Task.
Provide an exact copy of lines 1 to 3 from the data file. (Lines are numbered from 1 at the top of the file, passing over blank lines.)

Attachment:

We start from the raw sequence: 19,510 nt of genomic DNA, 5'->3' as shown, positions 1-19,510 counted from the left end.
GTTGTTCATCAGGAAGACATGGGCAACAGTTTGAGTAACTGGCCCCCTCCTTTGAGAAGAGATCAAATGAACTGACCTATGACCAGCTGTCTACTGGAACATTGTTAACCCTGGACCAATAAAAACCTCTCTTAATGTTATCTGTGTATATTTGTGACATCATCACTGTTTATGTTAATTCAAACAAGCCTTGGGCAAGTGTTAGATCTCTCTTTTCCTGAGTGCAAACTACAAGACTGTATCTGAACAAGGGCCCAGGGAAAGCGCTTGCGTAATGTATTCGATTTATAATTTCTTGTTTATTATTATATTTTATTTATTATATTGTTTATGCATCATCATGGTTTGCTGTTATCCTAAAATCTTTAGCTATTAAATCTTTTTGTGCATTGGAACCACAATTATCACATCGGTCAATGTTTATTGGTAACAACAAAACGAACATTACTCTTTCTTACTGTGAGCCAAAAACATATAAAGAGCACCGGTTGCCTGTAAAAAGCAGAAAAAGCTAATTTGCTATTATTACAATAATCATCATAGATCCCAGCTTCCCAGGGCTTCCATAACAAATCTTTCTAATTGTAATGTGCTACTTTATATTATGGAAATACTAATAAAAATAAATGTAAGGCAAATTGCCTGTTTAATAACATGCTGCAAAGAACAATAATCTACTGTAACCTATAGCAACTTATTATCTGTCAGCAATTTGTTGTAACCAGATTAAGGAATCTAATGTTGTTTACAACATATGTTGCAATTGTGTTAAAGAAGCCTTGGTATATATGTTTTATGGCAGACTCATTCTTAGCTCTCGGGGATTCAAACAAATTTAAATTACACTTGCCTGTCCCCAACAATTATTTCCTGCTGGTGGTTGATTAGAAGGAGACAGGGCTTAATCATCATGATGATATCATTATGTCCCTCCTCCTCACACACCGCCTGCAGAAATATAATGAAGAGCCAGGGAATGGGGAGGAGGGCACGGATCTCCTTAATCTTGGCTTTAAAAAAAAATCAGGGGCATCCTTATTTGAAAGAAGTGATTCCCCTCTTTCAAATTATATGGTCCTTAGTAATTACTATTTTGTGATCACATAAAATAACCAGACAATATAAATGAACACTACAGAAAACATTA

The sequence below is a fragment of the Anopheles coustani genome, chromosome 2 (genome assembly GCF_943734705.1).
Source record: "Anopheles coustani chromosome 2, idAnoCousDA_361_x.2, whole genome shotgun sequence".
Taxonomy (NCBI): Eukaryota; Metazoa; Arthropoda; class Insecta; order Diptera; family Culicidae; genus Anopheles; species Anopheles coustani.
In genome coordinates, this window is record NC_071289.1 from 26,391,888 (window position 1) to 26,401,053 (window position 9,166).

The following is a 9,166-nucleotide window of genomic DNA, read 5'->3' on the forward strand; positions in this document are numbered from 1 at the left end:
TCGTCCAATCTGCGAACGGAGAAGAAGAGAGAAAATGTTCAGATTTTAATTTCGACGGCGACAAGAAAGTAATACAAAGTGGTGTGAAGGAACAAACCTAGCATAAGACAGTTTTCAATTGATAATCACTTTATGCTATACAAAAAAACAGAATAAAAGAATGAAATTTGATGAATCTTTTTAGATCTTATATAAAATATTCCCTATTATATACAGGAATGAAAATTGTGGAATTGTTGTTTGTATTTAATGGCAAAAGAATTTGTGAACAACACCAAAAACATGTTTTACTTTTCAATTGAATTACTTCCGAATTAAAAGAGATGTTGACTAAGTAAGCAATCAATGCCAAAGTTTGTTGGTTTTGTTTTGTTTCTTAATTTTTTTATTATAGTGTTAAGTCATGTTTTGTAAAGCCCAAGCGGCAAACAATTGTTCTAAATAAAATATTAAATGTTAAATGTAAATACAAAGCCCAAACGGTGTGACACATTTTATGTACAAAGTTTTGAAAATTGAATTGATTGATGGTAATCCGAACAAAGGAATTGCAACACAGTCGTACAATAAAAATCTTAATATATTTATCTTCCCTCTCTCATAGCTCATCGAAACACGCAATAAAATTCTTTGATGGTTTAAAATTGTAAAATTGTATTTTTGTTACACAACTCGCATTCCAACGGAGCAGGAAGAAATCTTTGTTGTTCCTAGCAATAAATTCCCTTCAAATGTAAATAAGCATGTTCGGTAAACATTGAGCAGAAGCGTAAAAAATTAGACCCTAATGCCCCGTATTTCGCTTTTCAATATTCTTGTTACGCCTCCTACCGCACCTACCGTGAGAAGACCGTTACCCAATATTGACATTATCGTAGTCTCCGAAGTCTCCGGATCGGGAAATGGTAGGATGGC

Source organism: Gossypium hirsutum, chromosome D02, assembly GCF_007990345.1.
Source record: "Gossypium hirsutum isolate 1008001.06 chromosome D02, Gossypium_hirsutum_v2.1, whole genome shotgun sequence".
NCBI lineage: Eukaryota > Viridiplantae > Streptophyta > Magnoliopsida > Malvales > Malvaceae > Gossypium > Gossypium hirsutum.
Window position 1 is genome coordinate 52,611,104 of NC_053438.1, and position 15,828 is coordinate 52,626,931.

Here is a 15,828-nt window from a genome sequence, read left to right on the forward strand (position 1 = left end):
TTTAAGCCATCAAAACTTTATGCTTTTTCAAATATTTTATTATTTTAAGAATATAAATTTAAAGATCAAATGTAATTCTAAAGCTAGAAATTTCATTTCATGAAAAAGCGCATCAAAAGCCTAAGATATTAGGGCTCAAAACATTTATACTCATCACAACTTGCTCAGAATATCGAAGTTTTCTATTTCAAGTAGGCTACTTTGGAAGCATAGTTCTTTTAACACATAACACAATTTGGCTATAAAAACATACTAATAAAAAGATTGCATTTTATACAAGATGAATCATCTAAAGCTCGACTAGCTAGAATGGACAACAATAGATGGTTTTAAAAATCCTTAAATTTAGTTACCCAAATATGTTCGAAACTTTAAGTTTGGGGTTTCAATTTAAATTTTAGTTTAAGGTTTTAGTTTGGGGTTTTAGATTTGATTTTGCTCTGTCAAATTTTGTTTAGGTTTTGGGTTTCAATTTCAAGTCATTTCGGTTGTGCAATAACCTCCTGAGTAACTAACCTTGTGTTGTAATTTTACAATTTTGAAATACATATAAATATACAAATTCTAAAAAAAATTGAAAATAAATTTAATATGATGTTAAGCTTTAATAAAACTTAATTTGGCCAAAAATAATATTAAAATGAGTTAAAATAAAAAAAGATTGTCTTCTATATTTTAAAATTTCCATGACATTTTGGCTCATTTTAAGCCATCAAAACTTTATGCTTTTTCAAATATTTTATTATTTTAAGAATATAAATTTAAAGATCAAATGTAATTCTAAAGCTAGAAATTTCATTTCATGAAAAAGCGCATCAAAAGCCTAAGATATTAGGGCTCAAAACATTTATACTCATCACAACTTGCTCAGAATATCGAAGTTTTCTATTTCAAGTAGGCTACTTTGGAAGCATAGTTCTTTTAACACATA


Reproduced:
We start from the raw sequence: 19,510 nt of genomic DNA, 5'->3' as shown, positions 1-19,510 counted from the left end.
GTTGTTCATCAGGAAGACATGGGCAACAGTTTGAGTAACTGGCCCCCTCCTTTGAGAAGAGATCAAATGAACTGACCTATGACCAGCTGTCTACTGGAACATTGTTAACCCTGGACCAATAAAAACCTCTCTTAATGTTATCTGTGTATATTTGTGACATCATCACTGTTTATGTTAATTCAAACAAGCCTTGGGCAAGTGTTAGATCTCTCTTTTCCTGAGTGCAAACTACAAGACTGTATCTGAACAAGGGCCCAGGGAAAGCGCTTGCGTAATGTATTCGATTTATAATTTCTTGTTTATTATTATATTTTATTTATTATATTGTTTATGCATCATCATGGTTTGCTGTTATCCTAAAATCTTTAGCTATTAAATCTTTTTGTGCATTGGAACCACAATTATCACATCGGTCAATGTTTATTGGTAACAACAAAACGAACATTACTCTTTCTTACTGTGAGCCAAAAACATATAAAGAGCACCGGTTGCCTGTAAAAAGCAGAAAAAGCTAATTTGCTATTATTACAATAATCATCATAGATCCCAGCTTCCCAGGGCTTCCATAACAAATCTTTCTAATTGTAATGTGCTACTTTATATTATGGAAATACTAATAAAAATAAATGTAAGGCAAATTGCCTGTTTAATAACATGCTGCAAAGAACAATAATCTACTGTAACCTATAGCAACTTATTATCTGTCAGCAATTTGTTGTAACCAGATTAAGGAATCTAATGTTGTTTACAACATATGTTGCAATTGTGTTAAAGAAGCCTTGGTATATATGTTTTATGGCAGACTCATTCTTAGCTCTCGGGGATTCAAACAAATTTAAATTACACTTGCCTGTCCCCAACAATTATTTCCTGCTGGTGGTTGATTAGAAGGAGACAGGGCTTAATCATCATGATGATATCATTATGTCCCTCCTCCTCACACACCGCCTGCAGAAATATAATGAAGAGCCAGGGAATGGGGAGGAGGGCACGGATCTCCTTAATCTTGGCTTTAAAAAAAAATCAGGGGCATCCTTATTTGAAAGAAGTGATTCCCCTCTTTCAAATTATATGGTCCTTAGTAATTACTATTTTGTGATCACATAAAATAACCAGACAATATAAATGAACACTACAGAAAACATTA

The sequence below is a fragment of the Anopheles coustani genome, chromosome 2 (genome assembly GCF_943734705.1).